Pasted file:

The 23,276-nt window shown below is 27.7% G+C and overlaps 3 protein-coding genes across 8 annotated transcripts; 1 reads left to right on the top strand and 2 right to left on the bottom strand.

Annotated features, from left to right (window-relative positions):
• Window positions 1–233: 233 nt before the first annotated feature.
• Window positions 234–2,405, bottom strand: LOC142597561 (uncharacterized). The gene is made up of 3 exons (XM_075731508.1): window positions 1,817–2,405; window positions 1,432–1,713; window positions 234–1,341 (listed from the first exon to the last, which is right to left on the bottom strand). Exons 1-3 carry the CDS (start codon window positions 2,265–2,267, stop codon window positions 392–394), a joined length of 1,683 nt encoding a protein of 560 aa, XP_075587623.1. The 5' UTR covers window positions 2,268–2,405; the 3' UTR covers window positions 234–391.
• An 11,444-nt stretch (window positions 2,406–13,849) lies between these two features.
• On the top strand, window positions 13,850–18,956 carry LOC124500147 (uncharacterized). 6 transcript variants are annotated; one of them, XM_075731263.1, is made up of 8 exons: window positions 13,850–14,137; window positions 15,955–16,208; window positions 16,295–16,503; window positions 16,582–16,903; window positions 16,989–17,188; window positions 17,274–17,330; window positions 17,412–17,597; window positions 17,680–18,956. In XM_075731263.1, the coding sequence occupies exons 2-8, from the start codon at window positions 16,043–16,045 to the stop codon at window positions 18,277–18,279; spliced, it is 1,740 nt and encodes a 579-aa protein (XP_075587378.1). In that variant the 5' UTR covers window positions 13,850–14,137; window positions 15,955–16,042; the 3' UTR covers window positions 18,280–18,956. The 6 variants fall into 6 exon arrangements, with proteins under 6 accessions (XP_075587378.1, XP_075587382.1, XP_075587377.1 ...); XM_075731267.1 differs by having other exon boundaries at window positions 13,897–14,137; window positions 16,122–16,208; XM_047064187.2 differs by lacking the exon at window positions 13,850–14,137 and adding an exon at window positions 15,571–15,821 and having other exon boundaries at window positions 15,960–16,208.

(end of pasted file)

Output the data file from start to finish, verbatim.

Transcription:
The 23,276-nt window shown below is 27.7% G+C and overlaps 3 protein-coding genes across 8 annotated transcripts; 1 reads left to right on the top strand and 2 right to left on the bottom strand.

Annotated features, from left to right (window-relative positions):
• Window positions 1–233: 233 nt before the first annotated feature.
• Window positions 234–2,405, bottom strand: LOC142597561 (uncharacterized). The gene is made up of 3 exons (XM_075731508.1): window positions 1,817–2,405; window positions 1,432–1,713; window positions 234–1,341 (listed from the first exon to the last, which is right to left on the bottom strand). Exons 1-3 carry the CDS (start codon window positions 2,265–2,267, stop codon window positions 392–394), a joined length of 1,683 nt encoding a protein of 560 aa, XP_075587623.1. The 5' UTR covers window positions 2,268–2,405; the 3' UTR covers window positions 234–391.
• An 11,444-nt stretch (window positions 2,406–13,849) lies between these two features.
• On the top strand, window positions 13,850–18,956 carry LOC124500147 (uncharacterized). 6 transcript variants are annotated; one of them, XM_075731263.1, is made up of 8 exons: window positions 13,850–14,137; window positions 15,955–16,208; window positions 16,295–16,503; window positions 16,582–16,903; window positions 16,989–17,188; window positions 17,274–17,330; window positions 17,412–17,597; window positions 17,680–18,956. In XM_075731263.1, the coding sequence occupies exons 2-8, from the start codon at window positions 16,043–16,045 to the stop codon at window positions 18,277–18,279; spliced, it is 1,740 nt and encodes a 579-aa protein (XP_075587378.1). In that variant the 5' UTR covers window positions 13,850–14,137; window positions 15,955–16,042; the 3' UTR covers window positions 18,280–18,956. The 6 variants fall into 6 exon arrangements, with proteins under 6 accessions (XP_075587378.1, XP_075587382.1, XP_075587377.1 ...); XM_075731267.1 differs by having other exon boundaries at window positions 13,897–14,137; window positions 16,122–16,208; XM_047064187.2 differs by lacking the exon at window positions 13,850–14,137 and adding an exon at window positions 15,571–15,821 and having other exon boundaries at window positions 15,960–16,208.